As the author herself readily admits, she is a regular woman - not beset by any outlandish challenges or misfortune - trying to be as happy as she can be. She has neither the opportunity nor inclination to do something extreme, like travel around the world or go live in a yurt in her backyard, so she has to make do with what is in front of her. So far, so good.
She decides to tackle her project in a very methodical way and sets herself a challenge for every month. This is where it gets a little exhausting. Gretchen Rubin puts herself through a seemingly unending list of tasks to find the happiness within, ranging from the sensible (clearing clutter) to the bizarre (randomly buying three new magazines every week and forcing herself to read them all). She ploughs through stacks of happiness literature and the book is sprinkled with various quotes and snippets from her research and her own "great truths". Though she never pretends to be writing a scientific work, the avalanche of random two line quotes is a bit underwhelming.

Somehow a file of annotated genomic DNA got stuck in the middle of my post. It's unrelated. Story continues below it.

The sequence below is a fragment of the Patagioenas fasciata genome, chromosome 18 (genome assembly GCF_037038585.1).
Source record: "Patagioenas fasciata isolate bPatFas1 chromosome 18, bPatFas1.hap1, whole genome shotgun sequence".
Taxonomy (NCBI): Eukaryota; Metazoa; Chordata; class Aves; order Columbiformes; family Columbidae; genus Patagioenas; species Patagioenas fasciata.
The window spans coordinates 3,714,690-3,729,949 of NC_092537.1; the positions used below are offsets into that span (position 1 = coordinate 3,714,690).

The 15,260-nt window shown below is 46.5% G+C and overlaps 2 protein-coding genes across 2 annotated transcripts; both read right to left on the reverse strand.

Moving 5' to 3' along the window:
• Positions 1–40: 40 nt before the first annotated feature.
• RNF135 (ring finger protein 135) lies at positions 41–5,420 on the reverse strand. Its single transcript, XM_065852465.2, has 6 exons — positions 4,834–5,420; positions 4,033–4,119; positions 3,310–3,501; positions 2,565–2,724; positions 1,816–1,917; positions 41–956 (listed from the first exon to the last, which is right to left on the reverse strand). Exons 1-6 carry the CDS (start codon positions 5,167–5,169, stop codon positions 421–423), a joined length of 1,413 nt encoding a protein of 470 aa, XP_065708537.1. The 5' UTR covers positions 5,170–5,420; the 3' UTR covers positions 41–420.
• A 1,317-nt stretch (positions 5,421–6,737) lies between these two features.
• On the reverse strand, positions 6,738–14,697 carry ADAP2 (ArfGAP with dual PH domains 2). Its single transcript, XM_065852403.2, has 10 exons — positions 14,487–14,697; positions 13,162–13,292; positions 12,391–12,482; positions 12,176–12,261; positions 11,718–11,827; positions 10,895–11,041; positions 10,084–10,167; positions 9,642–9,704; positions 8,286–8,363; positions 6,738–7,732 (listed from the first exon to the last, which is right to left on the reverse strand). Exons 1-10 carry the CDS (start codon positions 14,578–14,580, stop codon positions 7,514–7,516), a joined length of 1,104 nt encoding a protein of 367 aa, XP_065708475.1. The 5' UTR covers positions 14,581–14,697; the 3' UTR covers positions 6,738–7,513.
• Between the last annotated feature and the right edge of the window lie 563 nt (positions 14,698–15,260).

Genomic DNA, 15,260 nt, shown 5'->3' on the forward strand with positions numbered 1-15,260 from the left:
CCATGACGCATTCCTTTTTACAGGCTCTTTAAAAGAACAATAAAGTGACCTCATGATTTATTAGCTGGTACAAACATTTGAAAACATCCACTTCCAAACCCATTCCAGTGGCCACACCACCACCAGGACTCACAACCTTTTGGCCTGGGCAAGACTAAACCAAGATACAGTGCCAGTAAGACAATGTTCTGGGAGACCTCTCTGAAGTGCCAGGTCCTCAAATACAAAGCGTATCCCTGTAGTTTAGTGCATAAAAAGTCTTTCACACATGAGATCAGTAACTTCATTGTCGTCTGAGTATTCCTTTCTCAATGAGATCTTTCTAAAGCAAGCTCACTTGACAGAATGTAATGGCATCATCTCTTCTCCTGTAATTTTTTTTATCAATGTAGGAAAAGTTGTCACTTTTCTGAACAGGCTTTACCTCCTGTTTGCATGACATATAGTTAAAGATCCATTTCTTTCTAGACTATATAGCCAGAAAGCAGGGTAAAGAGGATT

I do applaud her courage for showing a relatively unattractive side of herself and daring to question her own behaviour. I would have been interested to learn more about her career change from a lawyer to a writer, which is not something that's included in the book as it is something that happened before she wrote it.
In summary, am not as blown away as some reviewers seem to be but she makes a few useful discoveries along the way and encourages you to think about your own life, so it could be worth reading just for that.